HarperCollins Canada, publisher of the Collins Canadian Dictionary, invited readers to submit 1000-word short stories that contained at least 10 examples from a list of distinctly Canadian words. Here is the winning entry.
When we reach Anarchist Summit, my mother pulls over and stops the car. The view of the Okanagan Valley is magnificent but that's not what we're here for. My mother reaches beneath her seat and pulls out a twenty-sixer of rye and a small bottle of 7UP. As she pours herself a drink, she asks if I want one. I'm seventeen years old and have shared the driving of our eight-hour trip. Although we still have some notorious hairpin curves to negotiate before we reach her farm, I accept a drink, viewing it as my mother's version of a rite of passage for her daughter.
We toast the success of our drive through the winding heights and steep descents of the Crowsnest Highway. I have driven her metallic-blue Ford half the way; while she drove the other half, I propped my bare feet on the dashboard and belted out the latest Leonard Cohen tunes: Like a drunk in a midnight choir / I have tried in my way to be free...
My mother downs the last of her highway highball, then starts up the engine for the final stretch. I sip the strong liquor and wonder if they named Anarchist Summit for my mom.
In the Vancouver press she was once known as the Lady in Red and the Speed Queen. But despite the sound of those monikers, she was no shady lady strung out on bennies. Her other newspaper nickname was Queen of the Cinder Track. Yes, my mom was once a track and field star. And she wore red track suits.
At sixteen she was deemed Olympic material and sent to Toronto to compete for entry into the games that were to be held in Berlin that year. But when wind of Hitler's anti-Semitic rule swept the nation, my mom never got her stab at the gold. Like so many others, her coach boycotted the '36 Olympiad.
Years later when the story of my mom's kiboshed shot at international fame was legend in our household, the only Speed Queen around was the washer on our porch where she did the laundry for her husband and four children. She was still the Lady in Red though: her lipstick, crimson to go with her black-as-night hair, and in winter her red toque. But perhaps more evocative of that sobriquet in the late '50s was her clandestine sexual life. She had an affair.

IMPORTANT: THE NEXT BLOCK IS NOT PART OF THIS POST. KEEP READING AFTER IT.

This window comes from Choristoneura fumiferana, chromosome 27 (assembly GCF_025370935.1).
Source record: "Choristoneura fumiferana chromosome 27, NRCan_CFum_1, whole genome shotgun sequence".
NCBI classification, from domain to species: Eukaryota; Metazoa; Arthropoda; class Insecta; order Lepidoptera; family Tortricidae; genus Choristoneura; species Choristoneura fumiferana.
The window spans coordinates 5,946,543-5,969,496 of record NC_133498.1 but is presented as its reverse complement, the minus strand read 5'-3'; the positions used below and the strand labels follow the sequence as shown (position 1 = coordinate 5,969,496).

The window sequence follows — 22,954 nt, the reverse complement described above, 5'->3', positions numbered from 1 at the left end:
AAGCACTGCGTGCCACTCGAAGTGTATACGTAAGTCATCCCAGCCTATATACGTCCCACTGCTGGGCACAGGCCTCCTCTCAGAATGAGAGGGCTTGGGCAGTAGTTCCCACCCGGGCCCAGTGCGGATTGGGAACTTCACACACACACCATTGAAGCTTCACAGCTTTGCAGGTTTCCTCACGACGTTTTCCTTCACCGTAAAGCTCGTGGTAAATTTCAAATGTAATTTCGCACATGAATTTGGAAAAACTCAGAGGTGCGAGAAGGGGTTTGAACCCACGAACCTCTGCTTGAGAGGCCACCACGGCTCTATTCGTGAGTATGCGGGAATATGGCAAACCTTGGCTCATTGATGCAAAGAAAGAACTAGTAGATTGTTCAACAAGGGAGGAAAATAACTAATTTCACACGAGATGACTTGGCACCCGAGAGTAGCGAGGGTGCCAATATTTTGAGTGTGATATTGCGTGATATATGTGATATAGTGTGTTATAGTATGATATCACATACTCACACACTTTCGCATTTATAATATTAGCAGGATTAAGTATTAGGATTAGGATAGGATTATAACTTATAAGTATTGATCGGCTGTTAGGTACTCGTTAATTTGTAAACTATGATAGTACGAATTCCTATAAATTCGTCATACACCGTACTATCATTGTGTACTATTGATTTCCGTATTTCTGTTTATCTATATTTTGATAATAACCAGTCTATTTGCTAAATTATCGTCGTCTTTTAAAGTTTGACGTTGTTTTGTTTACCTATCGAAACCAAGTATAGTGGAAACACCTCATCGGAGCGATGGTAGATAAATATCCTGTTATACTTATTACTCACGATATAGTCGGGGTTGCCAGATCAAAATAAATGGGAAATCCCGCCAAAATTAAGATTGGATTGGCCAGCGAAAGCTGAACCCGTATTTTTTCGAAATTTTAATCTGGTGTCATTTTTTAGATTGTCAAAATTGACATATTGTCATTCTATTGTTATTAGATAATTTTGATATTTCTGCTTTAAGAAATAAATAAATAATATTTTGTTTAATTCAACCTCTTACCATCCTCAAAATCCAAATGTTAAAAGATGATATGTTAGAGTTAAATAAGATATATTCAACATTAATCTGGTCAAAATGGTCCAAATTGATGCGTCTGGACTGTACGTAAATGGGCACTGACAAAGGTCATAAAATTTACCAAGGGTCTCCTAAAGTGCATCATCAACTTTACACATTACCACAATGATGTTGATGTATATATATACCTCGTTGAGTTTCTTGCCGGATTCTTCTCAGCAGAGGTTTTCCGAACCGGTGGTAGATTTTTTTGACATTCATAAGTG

My friend down the road from us had a good Catholic mother who was always in the kitchen. While she was in her apron whipping up strawberry shortcake, my mom was out drinking rye and seven in her high heels and pencil skirts. Not that my mom hadn't ever made Jell-O or cookies. When I was little she'd baked with the best of them, and I can still remember rushing home after school to sink my teeth into a warm butter tart, fresh out of her oven. But when I (her youngest) was old enough to take care of myself, my mother got her real estate licence and was off travelling Vancouver Island, listing houses and showing properties-and much more, as it turned out, for this is when her cheating began.
In one of our home movies my mother smashes a sledgehammer into a wall and laughs. So began our kitchen renovations: new pine cupboards, stainless steel sinks, a garburator. Just months after its completion, my father would discover her infidelity. She may just as well have taken that sledgehammer to his heart.
My dad left, never to see my mother again. Nor did he ever mention her to us, except once when out of the blue he noted that "the man who broke up my marriage was named Jeb and the man your mother ended up with is named Seb." In time I would see that this observation of rhyming names contained all the bewilderment he felt over the loss of his bride.
Following the divorce, my mother took my sister and me on a road trip through B.C.'s interior. We stopped in little towns, where I bought souvenirs: a pocket knife from Revelstoke, a pennant flag from Golden. The Ookpik purchased in Olalla snuggled with me that same night on a Winnipeg couch in a Keremeos motel.
When I search my memory for that defining mother/daughter moment, the one story that describes our relationship, those words of motherly wisdom she left me with, I come up blank. There was no day when she revealed her dreams to me or let me in on her secrets.
But I can still hear her voice, deep and soothing, and her laughter. I wonder now about her extraordinarily wacky sense of humour. Was that part of the "drinking problem" I later learned of? Was she impaired half the time? Or half-cut all the time? Was she authentically loopy or just looped? Though I never heard her slur words or saw her tip over, I understood as I grew older that she was fond of tippling. When the Bloody Caesar was invented it instantly became her drink of choice, a taste of saltchuck in a shade to match her lips.
The last photo I have of her shows a woman of eighty-three, her hair still dark, her bone structure still chiselled, posing with a bobcat she'd just shot from her kitchen window. He'd been trying to get at her chickens, and she took him out at a hundred yards.
But the image that stays with me is one of my mother standing at the edge of the creek that ran through her farm. It's a hot afternoon and we're there for a dip. She is wearing her blue bathing suit. Her skin is as brown as toasted coconut and her hair is as black as ink, grey strands glinting like silver thaw in the night. She stands as tall and calm as a tree, and in that moment I understand everything about her.